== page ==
Wildlife Research and Education
the exploration of nature and environmental science
Experiencing the Great Outdoors Through Education, Research, and Recreation
In partnership with Warner Park Nature Center, Metro Parks, and others, Friends of Warner Parks provides funding for environmental education programs for students of all ages as well as Annual Programs that have a profound impact on the lives of thousands in Middle Tennessee each year, each with something unique to offer.
Summer Naturalist Camps
Explore the Nature Center
Three FOWP-Funded Programs at WPNC
Thanks to the committment and generosity of Warner Parks members, donors, and corporate partners, we offer three key programs that benefit our Parks and nuture relationships within our Nashville community.
SWEAT—Special Work Education and Trails
Team members trade SWEAT for environmental education in this work/learn/earn summer and winter program. Attendees gain valuable experience in organic gardening, trail maintenance, and landscaping, as well as learn about native plants and animals, the impact of invasive species, and nature management.
BIRD—Bird Information, Data, and Research
Our team of BIRD Researchers upholds decades of ornithological research in addition to providing essential public education through bird banding programs, bird hikes, and citizen science projects.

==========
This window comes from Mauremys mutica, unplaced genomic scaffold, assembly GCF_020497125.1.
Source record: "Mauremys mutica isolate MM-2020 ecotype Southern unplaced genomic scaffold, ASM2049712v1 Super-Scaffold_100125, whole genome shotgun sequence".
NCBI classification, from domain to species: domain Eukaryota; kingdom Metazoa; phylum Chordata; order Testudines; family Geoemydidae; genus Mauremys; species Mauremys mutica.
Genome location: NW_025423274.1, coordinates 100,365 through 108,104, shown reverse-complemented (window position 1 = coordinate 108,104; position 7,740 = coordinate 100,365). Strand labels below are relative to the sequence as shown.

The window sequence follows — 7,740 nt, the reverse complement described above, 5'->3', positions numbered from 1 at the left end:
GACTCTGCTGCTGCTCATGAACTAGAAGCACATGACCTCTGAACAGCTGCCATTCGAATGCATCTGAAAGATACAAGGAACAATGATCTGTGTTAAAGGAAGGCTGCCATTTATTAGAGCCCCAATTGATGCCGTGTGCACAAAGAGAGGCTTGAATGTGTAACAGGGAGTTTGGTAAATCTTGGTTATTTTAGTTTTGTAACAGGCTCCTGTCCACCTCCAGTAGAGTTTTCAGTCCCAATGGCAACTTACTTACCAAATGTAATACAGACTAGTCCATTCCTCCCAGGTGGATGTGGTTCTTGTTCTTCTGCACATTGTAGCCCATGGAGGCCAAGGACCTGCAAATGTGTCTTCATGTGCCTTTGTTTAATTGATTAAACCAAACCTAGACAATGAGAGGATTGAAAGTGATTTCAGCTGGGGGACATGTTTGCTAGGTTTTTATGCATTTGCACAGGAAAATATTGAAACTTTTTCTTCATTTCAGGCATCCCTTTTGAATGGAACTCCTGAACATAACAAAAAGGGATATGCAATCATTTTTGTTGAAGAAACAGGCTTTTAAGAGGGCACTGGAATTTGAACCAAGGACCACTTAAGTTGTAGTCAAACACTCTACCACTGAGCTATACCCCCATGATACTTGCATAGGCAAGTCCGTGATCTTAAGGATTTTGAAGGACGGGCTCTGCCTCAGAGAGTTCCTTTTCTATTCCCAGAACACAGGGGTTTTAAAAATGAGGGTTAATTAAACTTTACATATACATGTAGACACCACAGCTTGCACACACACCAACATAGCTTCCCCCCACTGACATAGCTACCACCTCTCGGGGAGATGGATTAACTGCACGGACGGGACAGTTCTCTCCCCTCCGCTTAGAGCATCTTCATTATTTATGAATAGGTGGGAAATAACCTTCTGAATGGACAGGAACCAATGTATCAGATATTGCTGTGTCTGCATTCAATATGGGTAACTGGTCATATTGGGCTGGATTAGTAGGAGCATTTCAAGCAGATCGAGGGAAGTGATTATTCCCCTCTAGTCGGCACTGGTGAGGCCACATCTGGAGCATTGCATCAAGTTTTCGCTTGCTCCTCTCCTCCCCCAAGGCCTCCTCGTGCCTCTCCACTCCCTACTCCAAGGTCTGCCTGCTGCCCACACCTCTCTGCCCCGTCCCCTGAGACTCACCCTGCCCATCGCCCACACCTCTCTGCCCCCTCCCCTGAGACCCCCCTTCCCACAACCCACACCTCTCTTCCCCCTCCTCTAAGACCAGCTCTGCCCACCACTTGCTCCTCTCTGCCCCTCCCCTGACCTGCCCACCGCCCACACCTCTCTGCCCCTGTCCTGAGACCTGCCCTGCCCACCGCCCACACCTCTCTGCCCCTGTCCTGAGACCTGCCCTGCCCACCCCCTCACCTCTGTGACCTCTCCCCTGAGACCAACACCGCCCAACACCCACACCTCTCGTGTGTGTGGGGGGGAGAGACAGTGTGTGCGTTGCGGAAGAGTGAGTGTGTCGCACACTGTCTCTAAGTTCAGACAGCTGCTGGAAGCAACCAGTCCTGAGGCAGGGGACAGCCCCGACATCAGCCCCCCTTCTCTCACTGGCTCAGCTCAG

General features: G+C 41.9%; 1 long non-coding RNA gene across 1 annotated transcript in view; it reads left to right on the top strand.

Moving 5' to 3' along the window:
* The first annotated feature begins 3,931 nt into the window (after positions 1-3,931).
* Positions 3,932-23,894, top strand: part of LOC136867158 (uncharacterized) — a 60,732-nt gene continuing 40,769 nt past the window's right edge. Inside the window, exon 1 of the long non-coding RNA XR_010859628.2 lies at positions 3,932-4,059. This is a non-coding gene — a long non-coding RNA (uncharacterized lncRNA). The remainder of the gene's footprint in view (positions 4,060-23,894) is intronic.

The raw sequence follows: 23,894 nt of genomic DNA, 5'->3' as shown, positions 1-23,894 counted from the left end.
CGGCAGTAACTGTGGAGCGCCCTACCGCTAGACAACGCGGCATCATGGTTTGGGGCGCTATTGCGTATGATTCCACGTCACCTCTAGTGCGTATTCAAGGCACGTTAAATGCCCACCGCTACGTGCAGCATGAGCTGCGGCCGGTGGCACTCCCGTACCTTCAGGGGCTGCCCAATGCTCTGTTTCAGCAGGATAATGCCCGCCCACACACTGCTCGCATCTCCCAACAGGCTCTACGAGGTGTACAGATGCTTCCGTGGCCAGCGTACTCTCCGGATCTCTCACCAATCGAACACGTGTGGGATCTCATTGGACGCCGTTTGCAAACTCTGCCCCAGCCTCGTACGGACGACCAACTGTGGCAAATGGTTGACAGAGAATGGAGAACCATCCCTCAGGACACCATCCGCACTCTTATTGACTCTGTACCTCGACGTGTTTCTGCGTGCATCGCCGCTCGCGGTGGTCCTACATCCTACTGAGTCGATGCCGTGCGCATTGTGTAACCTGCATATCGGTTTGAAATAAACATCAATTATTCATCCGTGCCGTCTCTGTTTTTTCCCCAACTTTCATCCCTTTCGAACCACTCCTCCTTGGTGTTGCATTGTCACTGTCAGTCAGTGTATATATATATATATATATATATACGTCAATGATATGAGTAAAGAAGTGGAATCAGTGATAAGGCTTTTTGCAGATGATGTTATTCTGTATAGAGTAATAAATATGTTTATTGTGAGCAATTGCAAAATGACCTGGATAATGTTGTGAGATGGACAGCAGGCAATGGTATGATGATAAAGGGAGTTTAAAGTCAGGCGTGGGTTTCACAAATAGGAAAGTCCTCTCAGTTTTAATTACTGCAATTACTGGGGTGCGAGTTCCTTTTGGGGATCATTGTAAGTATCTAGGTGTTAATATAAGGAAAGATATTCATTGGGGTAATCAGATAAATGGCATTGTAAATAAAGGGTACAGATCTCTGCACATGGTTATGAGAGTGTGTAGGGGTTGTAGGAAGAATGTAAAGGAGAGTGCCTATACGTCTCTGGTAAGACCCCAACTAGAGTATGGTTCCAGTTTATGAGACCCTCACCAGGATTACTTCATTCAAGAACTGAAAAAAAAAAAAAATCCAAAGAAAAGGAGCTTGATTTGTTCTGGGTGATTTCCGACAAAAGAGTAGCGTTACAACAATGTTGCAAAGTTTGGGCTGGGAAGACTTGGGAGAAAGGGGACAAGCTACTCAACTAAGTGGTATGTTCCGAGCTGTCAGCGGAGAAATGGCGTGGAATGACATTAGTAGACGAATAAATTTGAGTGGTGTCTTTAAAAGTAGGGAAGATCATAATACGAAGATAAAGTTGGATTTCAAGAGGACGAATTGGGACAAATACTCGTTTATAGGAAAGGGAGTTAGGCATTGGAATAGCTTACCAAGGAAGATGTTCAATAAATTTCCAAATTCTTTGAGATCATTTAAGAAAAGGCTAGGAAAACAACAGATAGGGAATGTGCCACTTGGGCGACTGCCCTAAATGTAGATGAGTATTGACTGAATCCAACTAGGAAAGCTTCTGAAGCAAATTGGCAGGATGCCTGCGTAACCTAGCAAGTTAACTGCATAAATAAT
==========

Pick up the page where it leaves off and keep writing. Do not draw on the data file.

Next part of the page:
This unique program gets urban youth outside and excited about the natural world and biodiversity, helps them develop a level of comfort being in the outdoors, promotes a connection to and appreciation of nature and wildlife, and fosters a feeling of responsibility in caring for and protecting the environment.
Did You Know?
Some Butterflies Can Hibernate for the Winter
Butterfly species such as the Question Mark, Comma, and Mourning Cloak actually hibernate. Their bodies produce a type of antifreeze called Glycerol, and they enter a state of suspended animation called ‘diapause’ to survive the winter.
Did You Know?
The Nature Center Is Amazing!
On any given day, you’ll find home school cohorts convening on the patio, bird watchers aplenty, elated mud-clad children, and friends of all ages relaxing in the joys and wonders of nature, oft receiving an impromptu lesson from Nature Center Naturalists who generously share their wisdom—whether or not it blows them off course of their task at hand!
Chorus Frogs and Spring Peepers Sing in the Coldest Months of the Year
In January and February, when the weather is right (42 degrees or warmer), volunteers venture out into the night to listen for the love songs of frogs. Males gather at ponds, wetlands, and ephemeral puddles to increase their chances of finding a female. They then begin to sing, with hopes that a female will find their song most attractive and choose them to mate.